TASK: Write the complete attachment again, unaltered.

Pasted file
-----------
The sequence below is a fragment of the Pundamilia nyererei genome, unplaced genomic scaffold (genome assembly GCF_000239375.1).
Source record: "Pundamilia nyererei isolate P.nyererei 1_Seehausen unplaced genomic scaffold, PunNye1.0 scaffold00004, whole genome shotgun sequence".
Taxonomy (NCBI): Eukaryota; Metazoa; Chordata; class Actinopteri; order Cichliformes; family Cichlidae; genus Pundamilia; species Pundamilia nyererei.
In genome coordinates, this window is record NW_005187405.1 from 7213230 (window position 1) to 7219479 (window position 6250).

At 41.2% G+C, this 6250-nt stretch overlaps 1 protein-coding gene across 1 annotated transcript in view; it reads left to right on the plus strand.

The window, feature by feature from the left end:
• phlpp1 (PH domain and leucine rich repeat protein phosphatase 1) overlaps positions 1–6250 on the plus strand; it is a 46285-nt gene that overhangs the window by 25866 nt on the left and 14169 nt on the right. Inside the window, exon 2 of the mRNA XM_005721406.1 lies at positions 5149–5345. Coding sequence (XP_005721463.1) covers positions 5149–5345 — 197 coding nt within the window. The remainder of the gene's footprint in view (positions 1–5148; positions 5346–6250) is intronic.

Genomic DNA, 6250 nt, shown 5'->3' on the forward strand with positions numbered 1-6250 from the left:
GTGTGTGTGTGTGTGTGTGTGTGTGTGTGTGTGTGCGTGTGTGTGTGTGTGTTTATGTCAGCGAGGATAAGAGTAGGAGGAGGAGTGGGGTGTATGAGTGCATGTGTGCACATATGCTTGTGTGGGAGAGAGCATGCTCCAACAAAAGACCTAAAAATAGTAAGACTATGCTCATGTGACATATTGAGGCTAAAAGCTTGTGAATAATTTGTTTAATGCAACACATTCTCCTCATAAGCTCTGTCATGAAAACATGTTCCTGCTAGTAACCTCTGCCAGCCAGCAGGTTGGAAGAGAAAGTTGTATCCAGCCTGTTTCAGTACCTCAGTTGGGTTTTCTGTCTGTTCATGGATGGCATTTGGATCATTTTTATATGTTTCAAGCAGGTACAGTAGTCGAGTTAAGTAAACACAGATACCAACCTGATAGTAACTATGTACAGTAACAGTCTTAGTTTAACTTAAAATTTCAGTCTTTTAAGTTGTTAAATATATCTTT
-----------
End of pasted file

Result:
The sequence below is a fragment of the Pundamilia nyererei genome, unplaced genomic scaffold (genome assembly GCF_000239375.1).
Source record: "Pundamilia nyererei isolate P.nyererei 1_Seehausen unplaced genomic scaffold, PunNye1.0 scaffold00004, whole genome shotgun sequence".
Taxonomy (NCBI): Eukaryota; Metazoa; Chordata; class Actinopteri; order Cichliformes; family Cichlidae; genus Pundamilia; species Pundamilia nyererei.
In genome coordinates, this window is record NW_005187405.1 from 7213230 (window position 1) to 7219479 (window position 6250).

At 41.2% G+C, this 6250-nt stretch overlaps 1 protein-coding gene across 1 annotated transcript in view; it reads left to right on the plus strand.

The window, feature by feature from the left end:
• phlpp1 (PH domain and leucine rich repeat protein phosphatase 1) overlaps positions 1–6250 on the plus strand; it is a 46285-nt gene that overhangs the window by 25866 nt on the left and 14169 nt on the right. Inside the window, exon 2 of the mRNA XM_005721406.1 lies at positions 5149–5345. Coding sequence (XP_005721463.1) covers positions 5149–5345 — 197 coding nt within the window. The remainder of the gene's footprint in view (positions 1–5148; positions 5346–6250) is intronic.

Genomic DNA, 6250 nt, shown 5'->3' on the forward strand with positions numbered 1-6250 from the left:
GTGTGTGTGTGTGTGTGTGTGTGTGTGTGTGTGTGCGTGTGTGTGTGTGTGTTTATGTCAGCGAGGATAAGAGTAGGAGGAGGAGTGGGGTGTATGAGTGCATGTGTGCACATATGCTTGTGTGGGAGAGAGCATGCTCCAACAAAAGACCTAAAAATAGTAAGACTATGCTCATGTGACATATTGAGGCTAAAAGCTTGTGAATAATTTGTTTAATGCAACACATTCTCCTCATAAGCTCTGTCATGAAAACATGTTCCTGCTAGTAACCTCTGCCAGCCAGCAGGTTGGAAGAGAAAGTTGTATCCAGCCTGTTTCAGTACCTCAGTTGGGTTTTCTGTCTGTTCATGGATGGCATTTGGATCATTTTTATATGTTTCAAGCAGGTACAGTAGTCGAGTTAAGTAAACACAGATACCAACCTGATAGTAACTATGTACAGTAACAGTCTTAGTTTAACTTAAAATTTCAGTCTTTTAAGTTGTTAAATATATCTTT